Mobile County Criminal Law Attorney

dui with a child in the car

Driving Under the Influence with a Child in the Car

One of the biggest mistakes you can make in life is driving under the influence with a child in your car. It doesn’t matter if the child is your own, if you are babysitting the child or if the child is a friend of your own child; you will face serious consequences if pulled over by a police officer. Being charged with DUI with a child in the car can lead to child endangerment charges and is a serious offense in Alabama. That’s why it is always important to speak with an experienced criminal defense attorney as soon as possible when facing such charges.

Child endangerment, also known as reckless endangerment, is considered a misdemeanor under Alabama law. Endangerment does not mean the child has to be injured, just that the potential exists for high risk to another person.

Explaining DUI with a Child

DUI with a child is a serious crime. The age of the child in your car must be determined before these charges are added to your docket. For the most part, a child is determined to be any kid who is under the age of 14. So, if you are driving while intoxicated with your adult child in the car, you should not face any extra penalties outside of DUI. In Alabama, being under the influence means your blood alcohol concentration is 0.08 or above.

Alabama Penalties for DUI with a Child in the Car

DUI is illegal in Alabama. If your BAC is above 0.08, you can face various penalties when driving a personal vehicle. If your BAC is above 0.04, you can face penalties if driving a commercial vehicle. If you are under 21 and have a BAC of 0.02, you will be charged for DUI.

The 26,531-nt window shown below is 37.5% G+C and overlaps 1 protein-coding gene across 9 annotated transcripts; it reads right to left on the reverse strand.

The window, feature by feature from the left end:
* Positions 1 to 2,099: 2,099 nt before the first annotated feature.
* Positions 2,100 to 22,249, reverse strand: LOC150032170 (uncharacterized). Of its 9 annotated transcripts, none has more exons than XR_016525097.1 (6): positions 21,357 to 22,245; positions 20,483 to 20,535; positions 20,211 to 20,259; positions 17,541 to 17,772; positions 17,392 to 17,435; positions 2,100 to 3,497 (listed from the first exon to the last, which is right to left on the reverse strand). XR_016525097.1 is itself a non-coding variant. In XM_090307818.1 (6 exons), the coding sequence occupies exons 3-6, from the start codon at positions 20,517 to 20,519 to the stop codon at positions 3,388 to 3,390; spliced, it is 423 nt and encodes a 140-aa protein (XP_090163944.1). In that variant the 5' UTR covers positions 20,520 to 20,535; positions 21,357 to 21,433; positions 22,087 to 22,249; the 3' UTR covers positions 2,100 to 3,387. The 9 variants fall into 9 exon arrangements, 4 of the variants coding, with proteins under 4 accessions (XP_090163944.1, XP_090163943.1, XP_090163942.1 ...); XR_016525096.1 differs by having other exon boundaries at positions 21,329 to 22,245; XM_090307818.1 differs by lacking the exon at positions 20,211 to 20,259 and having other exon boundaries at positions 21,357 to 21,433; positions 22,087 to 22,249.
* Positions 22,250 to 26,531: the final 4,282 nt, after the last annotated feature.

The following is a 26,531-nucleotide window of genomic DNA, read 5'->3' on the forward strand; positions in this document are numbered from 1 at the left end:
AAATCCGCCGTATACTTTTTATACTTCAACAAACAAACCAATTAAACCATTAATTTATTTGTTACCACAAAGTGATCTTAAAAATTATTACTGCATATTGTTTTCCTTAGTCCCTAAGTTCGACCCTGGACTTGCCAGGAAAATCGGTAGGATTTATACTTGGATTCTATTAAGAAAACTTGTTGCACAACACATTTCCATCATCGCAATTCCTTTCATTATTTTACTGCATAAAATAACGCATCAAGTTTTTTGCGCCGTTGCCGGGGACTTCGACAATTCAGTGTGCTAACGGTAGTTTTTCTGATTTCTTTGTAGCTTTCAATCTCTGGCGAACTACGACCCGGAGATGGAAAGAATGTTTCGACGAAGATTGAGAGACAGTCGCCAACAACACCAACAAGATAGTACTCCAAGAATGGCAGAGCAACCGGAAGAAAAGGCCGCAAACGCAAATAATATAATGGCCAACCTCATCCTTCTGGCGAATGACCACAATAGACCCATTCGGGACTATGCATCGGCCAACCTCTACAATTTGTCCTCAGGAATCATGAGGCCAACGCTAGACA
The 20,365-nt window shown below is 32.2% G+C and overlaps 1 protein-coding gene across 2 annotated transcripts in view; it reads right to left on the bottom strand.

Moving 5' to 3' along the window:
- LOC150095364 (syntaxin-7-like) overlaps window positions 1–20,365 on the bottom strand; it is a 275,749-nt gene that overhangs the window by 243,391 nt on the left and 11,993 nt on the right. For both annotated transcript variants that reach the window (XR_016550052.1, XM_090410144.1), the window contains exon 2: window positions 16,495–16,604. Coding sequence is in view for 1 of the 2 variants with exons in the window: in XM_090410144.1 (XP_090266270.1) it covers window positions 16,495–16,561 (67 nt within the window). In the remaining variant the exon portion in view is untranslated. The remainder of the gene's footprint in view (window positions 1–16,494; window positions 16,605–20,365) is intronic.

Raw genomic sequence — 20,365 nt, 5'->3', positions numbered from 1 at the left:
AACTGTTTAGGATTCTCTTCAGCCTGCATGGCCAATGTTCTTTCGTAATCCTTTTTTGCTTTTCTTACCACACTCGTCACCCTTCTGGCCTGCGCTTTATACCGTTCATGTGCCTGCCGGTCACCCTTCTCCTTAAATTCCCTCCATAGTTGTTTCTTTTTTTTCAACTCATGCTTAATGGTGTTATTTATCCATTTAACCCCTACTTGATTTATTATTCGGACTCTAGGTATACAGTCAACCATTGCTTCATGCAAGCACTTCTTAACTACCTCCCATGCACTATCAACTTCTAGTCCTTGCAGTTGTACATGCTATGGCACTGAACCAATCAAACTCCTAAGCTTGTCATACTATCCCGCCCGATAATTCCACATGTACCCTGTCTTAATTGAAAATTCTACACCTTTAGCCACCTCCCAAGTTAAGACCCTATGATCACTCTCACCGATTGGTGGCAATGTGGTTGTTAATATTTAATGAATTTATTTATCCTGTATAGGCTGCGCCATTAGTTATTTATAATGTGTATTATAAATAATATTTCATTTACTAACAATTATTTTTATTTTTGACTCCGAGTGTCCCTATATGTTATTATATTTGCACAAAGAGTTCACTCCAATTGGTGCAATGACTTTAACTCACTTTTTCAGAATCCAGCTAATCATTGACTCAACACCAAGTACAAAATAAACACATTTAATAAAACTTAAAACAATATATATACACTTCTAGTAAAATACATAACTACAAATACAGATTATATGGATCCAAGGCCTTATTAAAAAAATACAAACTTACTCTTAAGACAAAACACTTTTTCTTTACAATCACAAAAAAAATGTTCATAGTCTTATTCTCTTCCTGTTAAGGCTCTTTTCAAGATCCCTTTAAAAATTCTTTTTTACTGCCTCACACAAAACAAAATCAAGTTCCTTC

In Alabama, any driver over the age of 21 who is convicted for DUI with a child under 14 in their car will be sentenced to double the minimum charge (if there had not been a minor child in the car). Double the minimum penalties would look like the following:

  • 1st offense: Prison for up to two years. A fine ranging from $1,200 to $4,200 and 180 days of license suspension.
  • 2nd offense within five years of a conviction: Prison for up to two years. A fine ranging from $2,200 to $10,000. Driver’s license suspended for two years.
  • 3rd offense: Prison for up to two years. A fine ranging from $4,200 to $20,200. License suspension lasts for six years.
  • 4th offense: Prison of two years and two days up to 20 years. Fines ranging from $8,200 to $20,200. License suspension of 10 years.

Having a child in the car with you when driving under the influence is considered an aggravated circumstance under Alabama law. This means that you will be required to install an ignition interlock device after you have served the mandatory license revocation period for your conviction. The device will need to be installed for a period ranging from one year to four years, depending on how many convictions you have on your record.

What Can be Argued in a DUI with a Child in the Car Case?

It can be almost impossible to argue with an officer, or with the court, that there wasn’t a child in the car when you were arrested for DUI in Alabama. However, there are various other arguments you can make in order to have the charges reduced or dropped. These include the following:

  • The child was over the age of 14
  • The traffic stop was illegal
  • Was the breathalyzer device properly calibrated?
  • Was the arresting officer acting appropriately?
  • Did the officer have probable cause to initiate the traffic stop?
  • Were you subjected to a blood test?
  • Were any roadside tests administered?
  • Were the roadside tests administered correctly?

Speak with an Experienced Criminal Defense Attorney Today

Were you arrested and charged for DUI with a minor in the car in Alabama? This is a serious offense that should never be ignored. Facing the charge is the first step in fighting the charges levied against you. It is in your best interests to speak to an experienced criminal defense attorney in Alabama about your case. Call the office of Darley Law today at (251) 441-7772 to schedule a consultation and to begin defending your rights.

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